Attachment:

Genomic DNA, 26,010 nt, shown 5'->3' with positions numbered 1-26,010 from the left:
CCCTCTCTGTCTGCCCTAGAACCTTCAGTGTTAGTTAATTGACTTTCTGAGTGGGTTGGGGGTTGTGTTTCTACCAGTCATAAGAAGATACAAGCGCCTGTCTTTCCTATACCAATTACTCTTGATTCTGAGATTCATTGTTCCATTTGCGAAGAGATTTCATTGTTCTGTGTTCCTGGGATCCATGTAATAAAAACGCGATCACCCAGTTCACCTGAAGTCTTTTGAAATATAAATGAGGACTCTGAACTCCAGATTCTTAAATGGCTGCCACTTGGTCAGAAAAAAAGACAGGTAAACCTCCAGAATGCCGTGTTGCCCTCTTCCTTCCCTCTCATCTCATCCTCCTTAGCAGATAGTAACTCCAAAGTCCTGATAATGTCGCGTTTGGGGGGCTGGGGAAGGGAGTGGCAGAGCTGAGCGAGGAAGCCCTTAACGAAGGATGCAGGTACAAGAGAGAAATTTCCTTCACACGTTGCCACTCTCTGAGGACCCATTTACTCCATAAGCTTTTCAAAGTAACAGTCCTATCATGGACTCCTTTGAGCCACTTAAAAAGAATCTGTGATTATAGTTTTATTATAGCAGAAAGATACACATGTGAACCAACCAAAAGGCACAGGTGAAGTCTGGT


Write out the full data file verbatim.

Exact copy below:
Genomic DNA, 26,010 nt, shown 5'->3' with positions numbered 1-26,010 from the left:
CCCTCTCTGTCTGCCCTAGAACCTTCAGTGTTAGTTAATTGACTTTCTGAGTGGGTTGGGGGTTGTGTTTCTACCAGTCATAAGAAGATACAAGCGCCTGTCTTTCCTATACCAATTACTCTTGATTCTGAGATTCATTGTTCCATTTGCGAAGAGATTTCATTGTTCTGTGTTCCTGGGATCCATGTAATAAAAACGCGATCACCCAGTTCACCTGAAGTCTTTTGAAATATAAATGAGGACTCTGAACTCCAGATTCTTAAATGGCTGCCACTTGGTCAGAAAAAAAGACAGGTAAACCTCCAGAATGCCGTGTTGCCCTCTTCCTTCCCTCTCATCTCATCCTCCTTAGCAGATAGTAACTCCAAAGTCCTGATAATGTCGCGTTTGGGGGGCTGGGGAAGGGAGTGGCAGAGCTGAGCGAGGAAGCCCTTAACGAAGGATGCAGGTACAAGAGAGAAATTTCCTTCACACGTTGCCACTCTCTGAGGACCCATTTACTCCATAAGCTTTTCAAAGTAACAGTCCTATCATGGACTCCTTTGAGCCACTTAAAAAGAATCTGTGATTATAGTTTTATTATAGCAGAAAGATACACATGTGAACCAACCAAAAGGCACAGGTGAAGTCTGGT